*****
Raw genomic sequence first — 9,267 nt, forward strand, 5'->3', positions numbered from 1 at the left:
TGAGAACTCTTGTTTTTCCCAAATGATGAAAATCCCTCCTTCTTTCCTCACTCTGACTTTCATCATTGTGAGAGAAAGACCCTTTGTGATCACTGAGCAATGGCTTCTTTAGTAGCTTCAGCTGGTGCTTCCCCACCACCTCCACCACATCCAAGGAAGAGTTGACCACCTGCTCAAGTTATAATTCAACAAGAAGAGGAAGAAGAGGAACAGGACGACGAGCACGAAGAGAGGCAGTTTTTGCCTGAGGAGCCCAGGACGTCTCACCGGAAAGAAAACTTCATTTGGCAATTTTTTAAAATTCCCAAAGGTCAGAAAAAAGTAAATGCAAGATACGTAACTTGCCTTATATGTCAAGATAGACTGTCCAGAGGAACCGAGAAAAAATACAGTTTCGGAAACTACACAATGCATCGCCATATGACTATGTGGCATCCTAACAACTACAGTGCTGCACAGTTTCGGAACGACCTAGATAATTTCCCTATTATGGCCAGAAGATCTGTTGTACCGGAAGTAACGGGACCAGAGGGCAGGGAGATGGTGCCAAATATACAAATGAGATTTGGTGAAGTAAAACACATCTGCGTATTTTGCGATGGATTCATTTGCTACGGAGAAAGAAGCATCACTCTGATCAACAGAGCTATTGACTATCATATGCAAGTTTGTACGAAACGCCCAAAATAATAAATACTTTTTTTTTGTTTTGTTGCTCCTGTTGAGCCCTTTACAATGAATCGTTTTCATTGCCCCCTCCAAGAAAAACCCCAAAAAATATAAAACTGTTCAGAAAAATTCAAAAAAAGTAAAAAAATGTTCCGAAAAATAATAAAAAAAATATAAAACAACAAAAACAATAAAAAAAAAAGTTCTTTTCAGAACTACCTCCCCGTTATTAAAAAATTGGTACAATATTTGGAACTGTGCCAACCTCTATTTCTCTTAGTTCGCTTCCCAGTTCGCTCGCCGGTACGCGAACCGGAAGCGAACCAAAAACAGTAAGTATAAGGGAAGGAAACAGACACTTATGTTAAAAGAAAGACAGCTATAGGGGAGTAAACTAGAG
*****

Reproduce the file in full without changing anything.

Raw genomic sequence first — 9,267 nt, forward strand, 5'->3', positions numbered from 1 at the left:
TGAGAACTCTTGTTTTTCCCAAATGATGAAAATCCCTCCTTCTTTCCTCACTCTGACTTTCATCATTGTGAGAGAAAGACCCTTTGTGATCACTGAGCAATGGCTTCTTTAGTAGCTTCAGCTGGTGCTTCCCCACCACCTCCACCACATCCAAGGAAGAGTTGACCACCTGCTCAAGTTATAATTCAACAAGAAGAGGAAGAAGAGGAACAGGACGACGAGCACGAAGAGAGGCAGTTTTTGCCTGAGGAGCCCAGGACGTCTCACCGGAAAGAAAACTTCATTTGGCAATTTTTTAAAATTCCCAAAGGTCAGAAAAAAGTAAATGCAAGATACGTAACTTGCCTTATATGTCAAGATAGACTGTCCAGAGGAACCGAGAAAAAATACAGTTTCGGAAACTACACAATGCATCGCCATATGACTATGTGGCATCCTAACAACTACAGTGCTGCACAGTTTCGGAACGACCTAGATAATTTCCCTATTATGGCCAGAAGATCTGTTGTACCGGAAGTAACGGGACCAGAGGGCAGGGAGATGGTGCCAAATATACAAATGAGATTTGGTGAAGTAAAACACATCTGCGTATTTTGCGATGGATTCATTTGCTACGGAGAAAGAAGCATCACTCTGATCAACAGAGCTATTGACTATCATATGCAAGTTTGTACGAAACGCCCAAAATAATAAATACTTTTTTTTTGTTTTGTTGCTCCTGTTGAGCCCTTTACAATGAATCGTTTTCATTGCCCCCTCCAAGAAAAACCCCAAAAAATATAAAACTGTTCAGAAAAATTCAAAAAAAGTAAAAAAATGTTCCGAAAAATAATAAAAAAAATATAAAACAACAAAAACAATAAAAAAAAAAGTTCTTTTCAGAACTACCTCCCCGTTATTAAAAAATTGGTACAATATTTGGAACTGTGCCAACCTCTATTTCTCTTAGTTCGCTTCCCAGTTCGCTCGCCGGTACGCGAACCGGAAGCGAACCAAAAACAGTAAGTATAAGGGAAGGAAACAGACACTTATGTTAAAAGAAAGACAGCTATAGGGGAGTAAACTAGAG